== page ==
Welcome to your early-morning news briefing from The Telegraph – a round-up of the top stories we are covering on Wednesday. To receive twice-daily briefings by email, sign up to our Front Page newsletter for free.

1. Boris Johnson urged to expand ‘pingdemic’ exemptions

Boris Johnson is being warned by cabinet ministers to exempt more people from the “pingdemic”, or face a wave of supermarket, Post Office and restaurant closures.

The Prime Minister has announced an exemption that allows “critical" workers to avoid self-isolation after contact with someone with Covid-19, and instead go into work after a negative test. Read the full story.

2. Britain hands France £53m to combat surge in Channel migrants as over 700 reach UK in two days

Britain last night handed the French an extra £53 million to combat the surge in Channel migrants as more than 700 overran Border Force and reached the UK in just two days.

RNLI rescue craft, coastguards, fishing vessels and even a TV crew on a hired boat yesterday helped Border Force vessels deal with the record numbers of migrants crossing the perilous and busy Channel shipping lanes. Read the full story.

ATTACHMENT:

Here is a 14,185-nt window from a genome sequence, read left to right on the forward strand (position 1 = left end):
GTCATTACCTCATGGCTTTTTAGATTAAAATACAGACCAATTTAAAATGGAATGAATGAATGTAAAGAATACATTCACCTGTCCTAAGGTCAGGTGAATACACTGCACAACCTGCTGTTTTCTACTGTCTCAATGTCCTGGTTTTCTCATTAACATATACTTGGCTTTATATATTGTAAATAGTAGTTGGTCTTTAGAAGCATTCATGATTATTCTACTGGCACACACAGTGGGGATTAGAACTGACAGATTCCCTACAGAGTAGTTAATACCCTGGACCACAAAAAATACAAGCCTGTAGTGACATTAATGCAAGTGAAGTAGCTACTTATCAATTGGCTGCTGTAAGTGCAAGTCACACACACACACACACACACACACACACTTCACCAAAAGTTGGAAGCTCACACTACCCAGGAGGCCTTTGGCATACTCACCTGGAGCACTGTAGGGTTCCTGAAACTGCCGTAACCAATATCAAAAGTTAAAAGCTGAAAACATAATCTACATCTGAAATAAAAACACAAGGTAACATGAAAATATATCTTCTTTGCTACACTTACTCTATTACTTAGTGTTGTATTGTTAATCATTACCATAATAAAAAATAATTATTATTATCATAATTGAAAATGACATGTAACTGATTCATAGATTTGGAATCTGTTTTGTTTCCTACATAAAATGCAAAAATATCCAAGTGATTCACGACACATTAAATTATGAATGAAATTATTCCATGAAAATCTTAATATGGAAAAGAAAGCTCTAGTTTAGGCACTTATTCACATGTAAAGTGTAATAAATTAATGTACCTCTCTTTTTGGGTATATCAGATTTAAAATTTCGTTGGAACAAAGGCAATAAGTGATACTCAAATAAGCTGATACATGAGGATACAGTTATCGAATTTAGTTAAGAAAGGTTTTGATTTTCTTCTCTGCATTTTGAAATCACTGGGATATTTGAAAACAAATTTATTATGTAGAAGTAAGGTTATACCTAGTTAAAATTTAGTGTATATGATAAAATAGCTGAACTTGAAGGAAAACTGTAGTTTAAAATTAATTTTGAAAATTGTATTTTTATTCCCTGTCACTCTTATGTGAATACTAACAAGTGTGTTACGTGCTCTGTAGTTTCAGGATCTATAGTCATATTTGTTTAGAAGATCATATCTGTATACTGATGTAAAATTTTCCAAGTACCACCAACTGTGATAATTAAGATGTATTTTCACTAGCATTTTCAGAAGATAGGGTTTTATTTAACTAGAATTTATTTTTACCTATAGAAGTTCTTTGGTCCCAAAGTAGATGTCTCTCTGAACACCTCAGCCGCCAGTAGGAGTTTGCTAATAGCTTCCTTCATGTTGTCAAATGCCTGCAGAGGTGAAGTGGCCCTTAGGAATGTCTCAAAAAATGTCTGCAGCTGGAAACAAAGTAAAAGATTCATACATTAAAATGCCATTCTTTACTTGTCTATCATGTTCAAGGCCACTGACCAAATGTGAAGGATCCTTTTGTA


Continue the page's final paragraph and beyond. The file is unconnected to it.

3. EU ‘seeking to undermine UK sovereignty’ in Gibraltar

Dominic Raab on Tuesday accused Brussels of trying to “undermine the UK’s sovereignty” in Gibraltar with proposals to put in place Spanish border guards.

The Foreign Secretary’s heated intervention came after the European Commission published its proposal for how Gibraltar’s border should be manned in the wake of Brexit. Read the full story.

4. Dominic Cummings claims he discussed forcing out Boris Johnson weeks after 2019 Tory landslide

Dominic Cummings has claimed that he held talks about trying to force Boris Johnson out of 10 Downing Street just weeks after the Conservatives’ last general election landslide.

The Prime Minister’s former chief adviser claimed he held discussions about trying to replace Mr Johnson over his apparent unsuitability to run the country during a BBC interview. Read the full story.

5. Labour’s cash crisis: ‘We don’t have any money’

The Labour Party plans to cut up to a quarter of its staff after finding itself in a dire financial situation brought on by a mass exodus of members and a slew of anti-Semitism cases.

David Evans, Labour’s general secretary, met with its ruling National Executive Committee (NEC) on Tuesday to present the outcome of his major structural review of the party, including a recommendation that up to 90 people are made redundant. Read the full story.

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